"As there is a genuine rise in dramatic tension, once the film is launched on its rails, its greatest merits revert just as much to the direction of Brian De Palma as to the interpretation of the always flawless Noomi Rapace. As soon as she enters the dark phase of her character, the plans begin to lose their horizontality and the lighting becomes abnormally low. We will thus view Passion, like all of De Palma’s films since Snake Eyes, mainly to understand how the director manages to transcend a weak screenplay by the sheer force of his cinematic mise en scène. For those who want a consistent story, they will unfortunately go elsewhere."
"Divided into two parts, this thriller is draped in two very different atmospheres, the first all in slow movements, the second bathed in shadow, as to describe these two women, one light and one dark. Between dream and reality, Brian De Palma revisits his own mythology and delivers a thriller effective and captivating."
Nicolas Bardot, Film De Cult
"But as in Body Double, film unthinkable, fascinating, exciting to death and kitschy as hell, it is not the mere fact of being shocked that makes Passion successful. It is, as in the best films of De Palma, this lack of fear of ridicule and grandiose momentum that make its intrigues heartening, where extreme feelings of the characters explode on the screen. The cold and trapped universe of Passion brightens, as in the stuffy fashion show where a model ends up kicking your ass. Yet, Passion does not reach the astro level of Dressed To Kill or Body Double. The original script's absurdity remains absurd, the cool tones of the images shot by José Luis Alcaine (Almodovar collaborator) sometimes makes the film a little too dull where it should have dreamed hot, and Passion, in the film of De Palma, is perhaps a bit hollow."
THE FURY – 2 CD SET
MUSIC BY JOHN WILLIAMS
LIMITED EDITION OF 3500 UNITS
RETAIL PRICE: $29.98
FILM SCORE REISSUE PRODUCED BY NICK REDMAN AND MIKE MATESSINO
SOUNDTRACK ALBUM REISSUE PRODUCED SOR SONY MUSIC BY DIDIER C. DEUTSCH
FILM SCORE REISSUE MASTERED BY DAN HERSCH AT D2 MASTERING
SOUNDTRACK ALBUM MASTERED BY TIM STURGES AT BATTERY STUDIOS
LINER NOTES BY JULIE KIRGO
ART DIRECTION BY JIM TITUS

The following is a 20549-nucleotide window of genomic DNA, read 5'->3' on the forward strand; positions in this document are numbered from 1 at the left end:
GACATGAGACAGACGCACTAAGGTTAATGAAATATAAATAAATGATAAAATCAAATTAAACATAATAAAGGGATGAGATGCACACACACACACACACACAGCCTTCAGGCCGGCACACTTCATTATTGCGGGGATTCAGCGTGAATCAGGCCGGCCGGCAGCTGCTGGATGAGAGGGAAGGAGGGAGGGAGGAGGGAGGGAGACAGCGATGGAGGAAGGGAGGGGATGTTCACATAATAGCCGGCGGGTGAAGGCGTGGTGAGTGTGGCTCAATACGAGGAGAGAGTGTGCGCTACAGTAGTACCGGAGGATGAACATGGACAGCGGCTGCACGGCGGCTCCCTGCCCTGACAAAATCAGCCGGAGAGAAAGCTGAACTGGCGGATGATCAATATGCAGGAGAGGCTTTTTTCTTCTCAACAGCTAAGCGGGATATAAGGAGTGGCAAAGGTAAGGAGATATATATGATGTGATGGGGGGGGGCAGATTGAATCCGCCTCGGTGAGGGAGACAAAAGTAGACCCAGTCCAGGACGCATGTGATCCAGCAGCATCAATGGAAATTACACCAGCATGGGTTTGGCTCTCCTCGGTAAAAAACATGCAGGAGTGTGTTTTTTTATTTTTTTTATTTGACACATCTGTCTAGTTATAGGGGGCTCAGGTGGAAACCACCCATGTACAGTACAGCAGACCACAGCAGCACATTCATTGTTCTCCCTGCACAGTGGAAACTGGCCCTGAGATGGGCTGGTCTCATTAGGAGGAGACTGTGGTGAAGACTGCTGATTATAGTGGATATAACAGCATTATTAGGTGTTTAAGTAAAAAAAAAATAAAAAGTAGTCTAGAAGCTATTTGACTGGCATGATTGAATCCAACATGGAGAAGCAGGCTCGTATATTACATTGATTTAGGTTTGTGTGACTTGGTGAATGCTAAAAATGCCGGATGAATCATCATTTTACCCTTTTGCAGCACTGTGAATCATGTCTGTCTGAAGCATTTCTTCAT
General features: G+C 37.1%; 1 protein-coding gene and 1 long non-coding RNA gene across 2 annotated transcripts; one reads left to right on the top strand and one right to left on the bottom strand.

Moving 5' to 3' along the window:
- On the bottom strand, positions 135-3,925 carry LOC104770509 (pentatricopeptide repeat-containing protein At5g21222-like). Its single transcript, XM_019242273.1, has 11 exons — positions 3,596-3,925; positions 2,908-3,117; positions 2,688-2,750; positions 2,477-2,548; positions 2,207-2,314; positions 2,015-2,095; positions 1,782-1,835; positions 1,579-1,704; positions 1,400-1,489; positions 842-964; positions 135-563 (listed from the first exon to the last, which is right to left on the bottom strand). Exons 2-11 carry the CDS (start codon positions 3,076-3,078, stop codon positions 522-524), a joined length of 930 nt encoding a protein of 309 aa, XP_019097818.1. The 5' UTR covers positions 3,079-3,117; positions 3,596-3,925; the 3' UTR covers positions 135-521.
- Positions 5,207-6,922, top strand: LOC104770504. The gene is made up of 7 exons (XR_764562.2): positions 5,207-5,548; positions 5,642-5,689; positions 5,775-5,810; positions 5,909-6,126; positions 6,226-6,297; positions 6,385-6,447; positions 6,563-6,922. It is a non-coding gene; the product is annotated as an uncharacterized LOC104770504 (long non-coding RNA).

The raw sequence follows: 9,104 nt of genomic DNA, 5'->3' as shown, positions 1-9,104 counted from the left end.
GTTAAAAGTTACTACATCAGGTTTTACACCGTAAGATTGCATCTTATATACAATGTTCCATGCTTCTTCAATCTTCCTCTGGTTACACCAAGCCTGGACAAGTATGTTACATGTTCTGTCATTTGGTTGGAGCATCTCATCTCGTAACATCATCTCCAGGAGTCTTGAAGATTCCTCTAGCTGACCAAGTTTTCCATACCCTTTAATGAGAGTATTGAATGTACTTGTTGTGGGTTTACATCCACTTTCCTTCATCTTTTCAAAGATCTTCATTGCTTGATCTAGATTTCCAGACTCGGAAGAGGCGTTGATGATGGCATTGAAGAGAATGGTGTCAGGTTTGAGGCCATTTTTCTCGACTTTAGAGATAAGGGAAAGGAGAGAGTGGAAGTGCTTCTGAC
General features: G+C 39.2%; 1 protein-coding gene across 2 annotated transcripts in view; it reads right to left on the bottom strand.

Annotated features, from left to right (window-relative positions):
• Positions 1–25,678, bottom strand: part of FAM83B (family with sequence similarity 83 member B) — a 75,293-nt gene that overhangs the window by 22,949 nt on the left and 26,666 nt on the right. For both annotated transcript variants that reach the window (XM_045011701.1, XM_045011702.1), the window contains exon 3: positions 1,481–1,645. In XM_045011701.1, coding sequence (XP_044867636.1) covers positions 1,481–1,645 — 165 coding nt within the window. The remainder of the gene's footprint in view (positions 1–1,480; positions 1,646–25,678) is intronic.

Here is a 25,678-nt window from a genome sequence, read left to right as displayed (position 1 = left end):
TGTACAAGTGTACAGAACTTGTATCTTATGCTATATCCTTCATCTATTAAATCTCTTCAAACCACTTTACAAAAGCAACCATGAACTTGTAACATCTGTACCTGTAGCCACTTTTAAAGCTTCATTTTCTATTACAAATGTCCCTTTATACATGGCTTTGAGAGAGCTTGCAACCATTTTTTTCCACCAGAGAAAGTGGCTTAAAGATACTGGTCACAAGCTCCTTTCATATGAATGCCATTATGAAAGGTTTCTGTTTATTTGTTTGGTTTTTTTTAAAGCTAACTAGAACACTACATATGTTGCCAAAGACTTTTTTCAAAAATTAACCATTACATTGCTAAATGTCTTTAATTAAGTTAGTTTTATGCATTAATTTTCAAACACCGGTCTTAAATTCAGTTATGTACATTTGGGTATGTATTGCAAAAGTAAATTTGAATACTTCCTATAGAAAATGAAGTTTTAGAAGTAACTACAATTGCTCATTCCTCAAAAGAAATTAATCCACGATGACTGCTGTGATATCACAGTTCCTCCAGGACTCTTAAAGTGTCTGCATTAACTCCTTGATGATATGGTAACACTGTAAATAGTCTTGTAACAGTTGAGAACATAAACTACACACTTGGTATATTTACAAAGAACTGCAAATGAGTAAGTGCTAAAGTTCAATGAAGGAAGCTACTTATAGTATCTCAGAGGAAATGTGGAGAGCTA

"La-La Land Records, 20th Century Fox and Sony Music are proud to present one of John Williams finest scores ever – 1979’s THE FURY, directed by Brian DePalma and starring Kirk Douglas and Amy Irving. With a running time of 1:54:00, this new and improved 2 disc set features stunning sound (especially on Disc 2, the original soundtrack album), detailed liner notes by Julie Kirgo and art direction by Jim Titus. A definite upgrade in ALL departments from the previous Varese release, this fantastic score should be on the shelf of any soundtrack fan."
"The promise of seeing something new, or at least novel, appeals to the child in each of us. It must be linked to the thrill of unwrapping a gift. Regardless of whether the present turns out to be a pair of socks (or, to cite one of the snoozefests in the current Music Box series, Lord Jim), there's undeniable satisfaction in knowing someone wrapped it up nice to gain our attention. P.T. Barnum demonstrated time and again that a good showman can make an audience feel good even about being taken in by a hoax; the buildup, which grows in direct proportion to the size of the audience, becomes a spectacle in itself.
"As it turned out, Phantom of the Paradise was a perfect fit for Friday night's carnival atmosphere. It's a great funhouse of a movie, complete with scary clowns and oversized sets (by the great Jack Fisk, who also worked on The Master, screening next weekend in the 70-millimeter festival). Even on plain old 35-millimeter, it was a blast on the Music Box's big screen. DePalma made the film at the height of his abilities as a showman (just after Sisters and not long before Carrie), indulging in split-screen sequences, cartoonish sight gags, and elaborate camera movements that exist just to call attention to themselves."